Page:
Regulators on both sides of the water have attempted to deter the constant trickle of money making its way from China into the hands of Australian property developers, with red tape, tax hikes and borrowing barriers. But nothing seems to be slowing the overseas investor juggernaut.
This is of course good news for local investors who rely on continued demand to underpin residential real estate values and grow their portfolios. Not so much for government authorities and those attempting to overcome the increasingly problematic affordability barriers, however.
Despite most states imposing a proportionate sales tax on overseas investors, and the Chinese government introducing strict capital controls on local credit used to acquire non-local assets, Chinese interest in our housing market continues to expand. So much so in fact, that Credit Suisse researchers suggests Australia can implement higher taxes on foreign buyers without curbing their enthusiasm whatsoever.
“Our tax receipt data helps measure how effective these (Chinese) control have been – and it seems they haven’t been,” reports Credit Suisse strategist Hasan Tevfik. “Chinese demand for Aussie property continues at a strong rate despite the government’s efforts.”
Please sir, I want more
With exponential growth in the Chinese economy set to continue, and its burgeoning national wealth being distributed broadly among its many citizens, most industry analysts agree that China will be a sustained source of local investment based growth for some time to come.
“We agree property in our major cities is expensive, but we also understand much of the housing market is supported by foreign buying,” says Tevfik. “Chinese wealth creation suggests we should expect more.”
More?!…(A little musical reference there for those playing along at home.)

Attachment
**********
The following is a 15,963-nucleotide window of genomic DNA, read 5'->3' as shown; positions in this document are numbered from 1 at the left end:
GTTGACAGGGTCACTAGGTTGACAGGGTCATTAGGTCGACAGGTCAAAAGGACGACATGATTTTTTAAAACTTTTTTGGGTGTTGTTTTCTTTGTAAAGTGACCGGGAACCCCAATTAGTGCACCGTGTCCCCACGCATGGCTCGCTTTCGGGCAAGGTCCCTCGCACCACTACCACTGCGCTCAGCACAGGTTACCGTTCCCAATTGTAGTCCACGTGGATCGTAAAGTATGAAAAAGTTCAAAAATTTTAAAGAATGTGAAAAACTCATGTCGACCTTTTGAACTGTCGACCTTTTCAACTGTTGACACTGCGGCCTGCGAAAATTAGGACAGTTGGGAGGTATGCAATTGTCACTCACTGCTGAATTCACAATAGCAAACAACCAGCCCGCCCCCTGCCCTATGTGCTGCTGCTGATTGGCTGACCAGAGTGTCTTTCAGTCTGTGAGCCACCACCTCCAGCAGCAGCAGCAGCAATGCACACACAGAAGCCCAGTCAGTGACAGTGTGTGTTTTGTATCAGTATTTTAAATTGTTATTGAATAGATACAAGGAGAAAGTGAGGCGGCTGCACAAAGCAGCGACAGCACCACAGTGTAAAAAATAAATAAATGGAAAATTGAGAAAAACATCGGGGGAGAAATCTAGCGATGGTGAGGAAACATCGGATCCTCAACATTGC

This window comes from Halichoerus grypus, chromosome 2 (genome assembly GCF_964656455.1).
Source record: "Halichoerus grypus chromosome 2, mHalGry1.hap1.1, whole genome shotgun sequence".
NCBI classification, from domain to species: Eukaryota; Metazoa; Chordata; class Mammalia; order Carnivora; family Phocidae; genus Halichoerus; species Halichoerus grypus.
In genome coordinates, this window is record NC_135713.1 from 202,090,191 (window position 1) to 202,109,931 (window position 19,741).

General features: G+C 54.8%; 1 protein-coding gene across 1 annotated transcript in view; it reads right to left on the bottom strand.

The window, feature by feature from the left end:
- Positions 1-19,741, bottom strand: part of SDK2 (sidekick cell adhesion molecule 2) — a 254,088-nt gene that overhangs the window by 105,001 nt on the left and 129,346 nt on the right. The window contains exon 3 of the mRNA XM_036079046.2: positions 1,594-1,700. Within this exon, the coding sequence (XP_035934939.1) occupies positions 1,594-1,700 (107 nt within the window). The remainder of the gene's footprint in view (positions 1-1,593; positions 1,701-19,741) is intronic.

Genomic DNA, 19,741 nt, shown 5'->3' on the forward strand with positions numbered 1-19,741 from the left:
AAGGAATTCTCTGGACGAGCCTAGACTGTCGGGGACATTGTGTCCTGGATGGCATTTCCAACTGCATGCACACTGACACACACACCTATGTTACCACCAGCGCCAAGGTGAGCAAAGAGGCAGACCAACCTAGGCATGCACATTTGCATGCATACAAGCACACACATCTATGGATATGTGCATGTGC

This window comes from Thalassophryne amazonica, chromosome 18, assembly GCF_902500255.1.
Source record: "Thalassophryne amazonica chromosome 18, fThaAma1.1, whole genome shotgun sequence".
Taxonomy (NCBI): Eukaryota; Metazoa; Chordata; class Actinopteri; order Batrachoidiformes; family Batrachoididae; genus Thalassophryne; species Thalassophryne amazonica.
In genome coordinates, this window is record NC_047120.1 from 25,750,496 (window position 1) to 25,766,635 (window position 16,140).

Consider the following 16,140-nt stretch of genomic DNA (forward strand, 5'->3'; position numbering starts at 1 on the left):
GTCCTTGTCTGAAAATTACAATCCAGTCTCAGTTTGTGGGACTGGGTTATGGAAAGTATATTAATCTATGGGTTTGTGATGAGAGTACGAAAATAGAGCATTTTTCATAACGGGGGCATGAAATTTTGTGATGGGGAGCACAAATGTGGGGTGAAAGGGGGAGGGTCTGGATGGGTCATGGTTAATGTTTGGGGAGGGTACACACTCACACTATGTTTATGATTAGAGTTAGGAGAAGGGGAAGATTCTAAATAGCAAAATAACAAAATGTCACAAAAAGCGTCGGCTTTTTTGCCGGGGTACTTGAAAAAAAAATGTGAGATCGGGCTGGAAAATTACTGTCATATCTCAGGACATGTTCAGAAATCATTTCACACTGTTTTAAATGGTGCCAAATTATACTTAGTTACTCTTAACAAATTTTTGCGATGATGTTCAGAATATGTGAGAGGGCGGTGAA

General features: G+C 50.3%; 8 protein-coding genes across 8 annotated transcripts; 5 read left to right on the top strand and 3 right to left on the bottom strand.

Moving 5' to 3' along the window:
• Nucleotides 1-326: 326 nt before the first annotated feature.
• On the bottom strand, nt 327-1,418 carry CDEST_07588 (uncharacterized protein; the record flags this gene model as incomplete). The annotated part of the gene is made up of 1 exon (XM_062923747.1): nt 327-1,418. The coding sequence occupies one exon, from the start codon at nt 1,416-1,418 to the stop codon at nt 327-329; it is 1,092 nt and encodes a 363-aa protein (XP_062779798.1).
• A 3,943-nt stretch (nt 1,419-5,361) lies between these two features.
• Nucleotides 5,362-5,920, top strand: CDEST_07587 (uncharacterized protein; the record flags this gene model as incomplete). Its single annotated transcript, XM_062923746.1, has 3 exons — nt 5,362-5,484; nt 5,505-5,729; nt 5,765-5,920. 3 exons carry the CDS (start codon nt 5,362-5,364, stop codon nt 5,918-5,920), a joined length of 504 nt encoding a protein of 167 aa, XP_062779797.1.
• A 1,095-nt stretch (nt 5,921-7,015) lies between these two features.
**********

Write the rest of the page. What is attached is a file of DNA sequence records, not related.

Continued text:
Some experts suggest however, that if pushed too hard on taxes and other financial ‘penalty’ type restrictions, Chinese interest will invariably start to make its way to other, less heavily taxed housing markets in the world.
“Unfortunately tipping points are only really obvious in hindsight,” says Jane Lu, Head of Australia for Chinese property website juwai.com.
“Australia runs the risk of overdoing taxes and killing the goose that lays the golden eggs. We don’t think it passes the common-sense test to make it more difficult for foreign buyers to give their money to Australia. Foreign investment has provided huge benefits in terms of construction employment, new housing supply, and moderated price gains.”
So how much is too much?
It’s tricky to say what level of taxation is required to put a notable dampener on China’s love affair with Australian residential real estate. Right now, we’re still looking relatively reasonable in terms of our foreign buyer taxes, when compared to other countries.
Hong Kong’s foreign buyer tax is now the equivalent of 37 per cent for the purchase price for property, while Vancouver introduced a 15 per cent sales tax last year.
“NSW has doubled taxes on foreign buyers as of July 1 to 8 per cent of the purchase price. This is in addition to a 1 per cent federal fee in international buyers and then stamp duty of around 4 per cent for a property costing $1 million,” says Tevfik. “The foreign buyer is underwater 13 per cent before taking possession of her asset.”
According to Tevfik, it’s unlikely the most recent tax hike will be enough to dissuade future Chinese investors from snapping up a piece of the Harbour City for themselves however.
Again, great news for those who want to see housing values continue to grow, but somewhat alarming for potential first time buyers who are being pushed further afield from our major cities, in the search for affordable dwellings.
The degree of influence that international buyers (predominantly the Chinese) are having on our markets becomes apparent when you consider where most of their money is going. Data from the NSW Office of State Revenue and Credit Suisse indicates that foreign purchasers are snapping up a quarter of all new homes constructed in NSW, with a whopping 87 per cent of those overseas buyers originating from China.
Meanwhile, 17 per cent of all new home sales were attributed to overseas investors in Victoria and 8 per cent in Queensland. All states that are, coincidentally, continuing to enjoy a winning streak with regard to strong performing housing values.
The good news, according to Credit Suisse, is this strong foreign buyer demand will help to shield our major cities from any type of market collapse into the future, despite consistently rising property prices.
“We agree property in our major cities is expensive,” reasons Tevfik, “But we also understand much of the housing market is supported by foreign buying. Chinese wealth creation suggests we should expect more.”